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Air Quality Partnership Kicks off 10th Ozone Action Season - DVRPC and EPA Highlight Air Quality and Asthma Warning System

Release Date: 5/10/2005
Contact Information: Bonnie Smith, 215-814-5543

Bonnie Smith, 215-814-5543

PHILADELPHIA – Environmental and health officials from throughout the Delaware Valley kicked of the region’s 10th ozone action season by recognizing regional initiatives to improve air quality. The event was also celebrated Asthma Awareness Month offering educational information about air quality and asthma.

The ozone season runs from May to September. The Air Quality Partnership provides summertime ground-level ozone forecasts and encourages voluntary actions to reduce pollution. Currently, the Delaware Valley does not meet the federal air quality standards for ground-level ozone. In the summer, sunlight and high temperatures ‘bake’ pollutants emitted by motor vehicles, power plants, industrial manufacturing and other sources to form high levels of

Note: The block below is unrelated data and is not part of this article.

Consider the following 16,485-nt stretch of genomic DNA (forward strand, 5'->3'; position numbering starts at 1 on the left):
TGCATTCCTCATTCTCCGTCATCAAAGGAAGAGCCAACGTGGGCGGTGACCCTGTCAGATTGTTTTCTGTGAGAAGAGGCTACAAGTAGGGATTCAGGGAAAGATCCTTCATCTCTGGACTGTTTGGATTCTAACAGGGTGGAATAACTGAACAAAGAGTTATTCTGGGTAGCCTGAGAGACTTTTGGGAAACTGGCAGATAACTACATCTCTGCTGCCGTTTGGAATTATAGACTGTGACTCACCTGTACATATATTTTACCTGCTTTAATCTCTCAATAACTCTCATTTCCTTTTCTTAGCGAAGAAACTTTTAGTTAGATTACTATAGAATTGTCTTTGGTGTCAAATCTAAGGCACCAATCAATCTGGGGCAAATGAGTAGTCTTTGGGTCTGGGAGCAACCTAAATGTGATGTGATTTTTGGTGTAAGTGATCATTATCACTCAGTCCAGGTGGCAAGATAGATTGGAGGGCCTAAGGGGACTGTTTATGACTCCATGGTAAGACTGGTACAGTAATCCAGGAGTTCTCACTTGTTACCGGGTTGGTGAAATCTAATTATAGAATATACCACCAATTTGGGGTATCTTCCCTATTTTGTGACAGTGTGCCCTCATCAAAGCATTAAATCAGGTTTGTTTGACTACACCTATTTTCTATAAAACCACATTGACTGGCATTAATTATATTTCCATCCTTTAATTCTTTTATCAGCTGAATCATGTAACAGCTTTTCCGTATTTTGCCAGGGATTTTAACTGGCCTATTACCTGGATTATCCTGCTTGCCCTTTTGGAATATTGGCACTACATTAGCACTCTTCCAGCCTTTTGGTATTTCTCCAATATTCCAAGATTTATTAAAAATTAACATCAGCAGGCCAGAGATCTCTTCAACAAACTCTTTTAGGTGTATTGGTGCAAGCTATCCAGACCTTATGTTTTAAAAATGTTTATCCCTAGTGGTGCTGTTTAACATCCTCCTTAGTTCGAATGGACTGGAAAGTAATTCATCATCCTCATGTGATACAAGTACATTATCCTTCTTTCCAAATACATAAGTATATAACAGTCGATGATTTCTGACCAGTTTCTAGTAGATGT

ground-level ozone, commonly known as smog.

“To combat this problem, EPA has put in place a series of Clean Air regulations designed to combat not only ozone but particle pollution as well, which will significantly improve air quality and the health of our citizens,” said Donald S. Welsh, EPA’s mid-Atlantic regional administrator.

Today’s event included representatives from the American Lung Association, the City of Philadelphia Health Department, the U.S. Department of Health and Human Services, the Asthma Allergy Foundation of America, SEPTA, Philadelphia Allies Against Asthma, Clean Air Council, and EPA. Administered by the Delaware Valley Regional Planning Commission, the Air Quality Partnership is a coalition of organizations and businesses helping to inform the public about improving the region’s air quality.

The Air Quality Partnership also forecasts particle pollution – tiny drops of liquid or small particles that float in the air. Particle pollution is most common during winter months and comes from a variety of sources including cars, wood stoves, factories, construction sites, forest fires, and waste incinerators.

For more information about ozone, particle pollution, and the Air Quality Partnership, visit